Ethiopian soldier’s brother lands in Israel, ending bureaucratic battle

After months-long struggle with interior and immigration ministries, Ethiopian Jew joins his family in the Holy Land

Judah Ari Gross is The Times of Israel's religions and Diaspora affairs correspondent.

Sergeant Chalachew Mekonen receives a citation for service during Operation Protective Edge from Southern Command chief Sami Turgeman in February 2015. (IDF Spokesperson's Unit)
Sergeant Chalachew Mekonen receives a citation for service during Operation Protective Edge from Southern Command chief Sami Turgeman in February 2015. (IDF Spokesperson's Unit)

Alemneh Mekonen, the brother of an Ethiopian-born Israel Defense Forces soldier, arrived in Israel on Tuesday morning, following a months-long bureaucratic struggle between the Interior Ministry and the Immigration and Absorption Ministry.

Chalachew Mekonen, who earned a citation for his actions in last summer’s Operation Protective Edge, and fellow soldier Argaw Tesfaye had appealed to the government to allow their remaining family members to immigrate to Israel.

When news of the two soldiers’ struggle to reunite with their families broke after last summer’s Gaza conflict, then-interior minister Gilad Erdan granted the families special permission, but the case quickly became ensnared in the bureaucracy of the Immigration and Absorption Ministry.

Mekonen and Tesfaye are both members of the Falashmura community of Ethiopian Jews. The group’s request for immigration rights to Israel have been held up by legal disputes and confusion for years, as the community had converted — at least nominally — to Christianity. Supporters of the group’s right to immigrate say the conversions were performed under duress by missionaries in the 19th century, while those opposed argue that the group converted willingly.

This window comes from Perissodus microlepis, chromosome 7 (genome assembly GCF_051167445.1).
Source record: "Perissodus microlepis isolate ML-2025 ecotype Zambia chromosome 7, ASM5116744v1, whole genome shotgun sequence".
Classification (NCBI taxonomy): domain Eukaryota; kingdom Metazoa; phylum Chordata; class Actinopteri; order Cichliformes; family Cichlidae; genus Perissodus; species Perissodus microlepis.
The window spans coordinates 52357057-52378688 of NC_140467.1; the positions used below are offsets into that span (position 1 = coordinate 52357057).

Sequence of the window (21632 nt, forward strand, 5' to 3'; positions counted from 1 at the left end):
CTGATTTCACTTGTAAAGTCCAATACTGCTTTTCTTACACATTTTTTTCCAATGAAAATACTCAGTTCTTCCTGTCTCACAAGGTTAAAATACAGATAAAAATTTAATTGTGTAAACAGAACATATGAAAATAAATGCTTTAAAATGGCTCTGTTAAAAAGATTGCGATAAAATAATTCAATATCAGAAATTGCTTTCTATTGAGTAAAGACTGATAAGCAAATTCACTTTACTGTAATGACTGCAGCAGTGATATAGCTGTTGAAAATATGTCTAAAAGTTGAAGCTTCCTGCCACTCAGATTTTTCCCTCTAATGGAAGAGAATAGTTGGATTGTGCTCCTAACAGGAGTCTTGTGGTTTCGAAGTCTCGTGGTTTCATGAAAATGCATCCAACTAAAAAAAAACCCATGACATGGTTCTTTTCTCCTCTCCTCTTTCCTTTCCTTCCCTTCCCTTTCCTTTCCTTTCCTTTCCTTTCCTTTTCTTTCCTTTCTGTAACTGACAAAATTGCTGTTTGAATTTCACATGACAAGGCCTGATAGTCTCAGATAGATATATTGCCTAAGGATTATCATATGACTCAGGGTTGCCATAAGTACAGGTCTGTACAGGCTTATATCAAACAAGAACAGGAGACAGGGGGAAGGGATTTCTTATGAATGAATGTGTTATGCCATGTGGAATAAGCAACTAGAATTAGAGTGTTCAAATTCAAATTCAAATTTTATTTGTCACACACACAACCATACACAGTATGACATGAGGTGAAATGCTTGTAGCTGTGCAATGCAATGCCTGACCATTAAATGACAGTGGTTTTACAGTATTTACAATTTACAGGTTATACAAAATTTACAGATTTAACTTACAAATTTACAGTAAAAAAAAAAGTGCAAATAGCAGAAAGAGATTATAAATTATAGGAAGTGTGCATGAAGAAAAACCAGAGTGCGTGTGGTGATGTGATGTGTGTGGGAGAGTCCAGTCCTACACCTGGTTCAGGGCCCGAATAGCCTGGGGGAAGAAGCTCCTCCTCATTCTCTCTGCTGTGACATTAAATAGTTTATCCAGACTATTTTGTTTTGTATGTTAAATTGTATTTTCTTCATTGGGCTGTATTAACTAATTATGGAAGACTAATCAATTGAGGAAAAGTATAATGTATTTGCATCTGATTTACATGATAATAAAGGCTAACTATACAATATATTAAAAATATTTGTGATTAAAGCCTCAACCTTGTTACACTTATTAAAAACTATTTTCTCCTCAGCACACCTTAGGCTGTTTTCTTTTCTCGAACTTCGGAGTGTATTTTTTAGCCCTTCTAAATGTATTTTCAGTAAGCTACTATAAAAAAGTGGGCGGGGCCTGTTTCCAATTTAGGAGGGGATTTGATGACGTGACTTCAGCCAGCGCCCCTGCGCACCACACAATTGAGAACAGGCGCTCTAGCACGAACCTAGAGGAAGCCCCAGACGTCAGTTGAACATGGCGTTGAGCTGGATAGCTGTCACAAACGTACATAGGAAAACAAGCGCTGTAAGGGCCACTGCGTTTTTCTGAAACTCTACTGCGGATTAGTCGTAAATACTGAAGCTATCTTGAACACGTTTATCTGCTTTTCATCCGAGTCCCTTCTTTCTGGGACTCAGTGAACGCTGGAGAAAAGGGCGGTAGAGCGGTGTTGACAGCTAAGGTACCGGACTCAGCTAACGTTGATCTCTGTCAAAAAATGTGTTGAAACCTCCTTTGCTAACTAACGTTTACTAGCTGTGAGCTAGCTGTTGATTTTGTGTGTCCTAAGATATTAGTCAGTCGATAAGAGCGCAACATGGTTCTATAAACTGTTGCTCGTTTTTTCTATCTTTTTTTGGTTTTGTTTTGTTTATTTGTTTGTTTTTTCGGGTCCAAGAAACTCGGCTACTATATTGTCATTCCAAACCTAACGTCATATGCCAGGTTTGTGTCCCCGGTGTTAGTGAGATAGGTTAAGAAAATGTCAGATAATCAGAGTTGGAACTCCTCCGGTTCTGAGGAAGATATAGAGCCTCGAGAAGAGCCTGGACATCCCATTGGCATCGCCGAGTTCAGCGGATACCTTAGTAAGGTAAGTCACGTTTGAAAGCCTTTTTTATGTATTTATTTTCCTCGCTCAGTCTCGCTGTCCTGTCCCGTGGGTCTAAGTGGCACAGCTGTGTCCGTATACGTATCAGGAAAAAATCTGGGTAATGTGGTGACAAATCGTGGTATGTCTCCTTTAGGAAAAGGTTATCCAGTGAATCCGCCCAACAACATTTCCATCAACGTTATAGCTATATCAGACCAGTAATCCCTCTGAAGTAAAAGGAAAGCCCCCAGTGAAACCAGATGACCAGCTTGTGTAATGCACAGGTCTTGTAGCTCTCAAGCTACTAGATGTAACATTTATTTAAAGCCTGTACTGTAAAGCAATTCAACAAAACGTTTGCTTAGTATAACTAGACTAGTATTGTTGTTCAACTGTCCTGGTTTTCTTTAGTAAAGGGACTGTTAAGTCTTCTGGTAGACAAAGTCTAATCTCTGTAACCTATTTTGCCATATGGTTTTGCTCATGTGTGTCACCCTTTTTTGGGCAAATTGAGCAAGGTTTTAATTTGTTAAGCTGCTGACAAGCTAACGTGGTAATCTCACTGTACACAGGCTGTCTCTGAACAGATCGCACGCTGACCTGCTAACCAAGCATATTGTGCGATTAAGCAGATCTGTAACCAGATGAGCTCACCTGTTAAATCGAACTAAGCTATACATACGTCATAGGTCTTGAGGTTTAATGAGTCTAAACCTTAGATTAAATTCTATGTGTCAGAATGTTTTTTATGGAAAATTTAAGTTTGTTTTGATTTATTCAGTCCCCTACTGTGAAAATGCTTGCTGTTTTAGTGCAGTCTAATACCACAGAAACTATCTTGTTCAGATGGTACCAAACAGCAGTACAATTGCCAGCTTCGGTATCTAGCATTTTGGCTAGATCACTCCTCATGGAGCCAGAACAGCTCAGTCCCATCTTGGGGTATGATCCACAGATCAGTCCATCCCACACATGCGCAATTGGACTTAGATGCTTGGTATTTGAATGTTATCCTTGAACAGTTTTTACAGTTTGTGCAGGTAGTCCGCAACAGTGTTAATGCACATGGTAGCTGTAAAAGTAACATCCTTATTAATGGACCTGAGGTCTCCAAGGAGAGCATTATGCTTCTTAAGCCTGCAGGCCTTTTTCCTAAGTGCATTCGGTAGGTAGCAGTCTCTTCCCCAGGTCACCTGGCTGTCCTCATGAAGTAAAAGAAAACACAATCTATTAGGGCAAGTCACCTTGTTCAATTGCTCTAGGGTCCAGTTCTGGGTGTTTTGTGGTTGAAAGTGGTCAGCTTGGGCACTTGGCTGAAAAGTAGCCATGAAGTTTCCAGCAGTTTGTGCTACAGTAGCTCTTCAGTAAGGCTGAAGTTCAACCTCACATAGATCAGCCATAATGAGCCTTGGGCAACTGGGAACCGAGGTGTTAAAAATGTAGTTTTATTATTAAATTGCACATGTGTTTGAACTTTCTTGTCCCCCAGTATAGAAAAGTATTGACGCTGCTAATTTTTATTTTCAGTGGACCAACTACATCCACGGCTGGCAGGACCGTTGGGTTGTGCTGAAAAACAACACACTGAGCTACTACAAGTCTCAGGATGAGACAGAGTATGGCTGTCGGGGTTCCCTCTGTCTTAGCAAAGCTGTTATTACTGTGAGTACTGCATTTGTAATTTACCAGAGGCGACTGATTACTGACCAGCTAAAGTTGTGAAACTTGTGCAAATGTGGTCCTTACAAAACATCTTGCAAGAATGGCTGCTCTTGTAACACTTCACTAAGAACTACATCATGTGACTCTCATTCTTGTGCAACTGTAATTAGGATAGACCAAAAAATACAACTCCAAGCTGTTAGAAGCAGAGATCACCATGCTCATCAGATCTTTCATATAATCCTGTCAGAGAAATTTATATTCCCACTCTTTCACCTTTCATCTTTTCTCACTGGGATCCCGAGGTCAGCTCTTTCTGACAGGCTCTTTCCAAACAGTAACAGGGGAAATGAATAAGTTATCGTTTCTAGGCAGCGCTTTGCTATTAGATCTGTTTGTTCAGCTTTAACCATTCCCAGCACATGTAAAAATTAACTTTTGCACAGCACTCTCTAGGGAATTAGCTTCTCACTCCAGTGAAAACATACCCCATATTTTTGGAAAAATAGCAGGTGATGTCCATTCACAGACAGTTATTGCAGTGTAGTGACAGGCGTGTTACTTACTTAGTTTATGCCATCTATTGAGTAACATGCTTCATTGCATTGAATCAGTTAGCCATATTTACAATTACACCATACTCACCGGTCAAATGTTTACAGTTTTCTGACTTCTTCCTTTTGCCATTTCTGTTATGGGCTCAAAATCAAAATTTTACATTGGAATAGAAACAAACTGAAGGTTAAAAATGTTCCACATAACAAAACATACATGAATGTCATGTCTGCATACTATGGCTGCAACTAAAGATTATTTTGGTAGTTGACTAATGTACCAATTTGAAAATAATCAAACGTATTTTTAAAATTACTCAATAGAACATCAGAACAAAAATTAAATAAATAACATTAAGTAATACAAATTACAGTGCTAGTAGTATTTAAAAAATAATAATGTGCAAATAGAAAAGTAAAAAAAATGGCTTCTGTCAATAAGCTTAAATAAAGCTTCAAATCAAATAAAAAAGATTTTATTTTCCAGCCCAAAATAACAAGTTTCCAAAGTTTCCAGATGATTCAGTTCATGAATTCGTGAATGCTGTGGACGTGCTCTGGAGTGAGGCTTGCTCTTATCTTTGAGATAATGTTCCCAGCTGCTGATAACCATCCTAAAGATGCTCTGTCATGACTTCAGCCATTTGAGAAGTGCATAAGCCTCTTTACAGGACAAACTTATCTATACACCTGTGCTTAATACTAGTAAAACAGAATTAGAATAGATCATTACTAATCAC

"וזה הרגע הנה באה השעה"- אלמנך (אחיו של צ'אלאצ'ו) ממש ברגעים אלו נפגש עם בני משפחתו בשדה התעופה.

Posted by ‎שובו אחים‎ on Monday, June 29, 2015

Erdan’s special permission would allow the family members into the country, but in order to receive the financial benefits awarded to new immigrants, known in Hebrew as a sal klita, or absorption basket, the families would require approval from Immigration Minster Ze’ev Elkin.

Elkin, however, was not forthcoming.

“Not long after the message from the interior minister, we understood that this was probably going to be a battle with Israeli bureaucracy that would be harder than the battles we fought during Operation Protective Edge,” Mekonen told the Walla news site last month.

The soldiers’ attorney, Ayal Faltek, explained some of the process: “I spoke with the Interior Ministry, the Absorption Ministry, with legal advisers and with the immigration department. One person would say ‘yes’ and the other would say ‘no.’

“The right hand doesn’t know what the left is doing. They sent Chalachew first to the Interior Ministry office in Ramat Gan and then to the one in Jerusalem. In short, the epitome of bureaucracy.”

But ultimately, Elkin accepted the two soldiers’ pleas, Channel 2 reported. He told them that he would instruct the Jewish Agency, which processes immigration requests, to allow family members to move to Israel and to afford them full rights as new immigrants.

“It was very moving to know that our brothers would move to Israel and receive a sal klita so that we could finally be together. We thank the minister,” Mekonen and Tesfaye wrote in a statement.

Tesafye’s brother has yet to arrive in the country.

Posted by ‎שובו אחים‎ on Monday, June 29, 2015

Jerusalem launched Operation Wings of a Dove in 2010 in order to bring the rest of the Falashmura community to Israel. But in 2013, the government officially declared an end to the program, which by then had brought roughly 7,500 Falashmura to the country. Left behind, however, were several thousand community members who had not been approved for immigration. Mekonen’s and Tesfaye’s relatives were among them.

“I am overwhelmed. I thank God that I am here,” Alemneh Mekonen told Maariv upon his arrival. “I thank my brother Chalachew who led this fight for me and I pray that more Jews from Ethiopia will move to Israel after me.”

Times of Israel staff contributed to this report.

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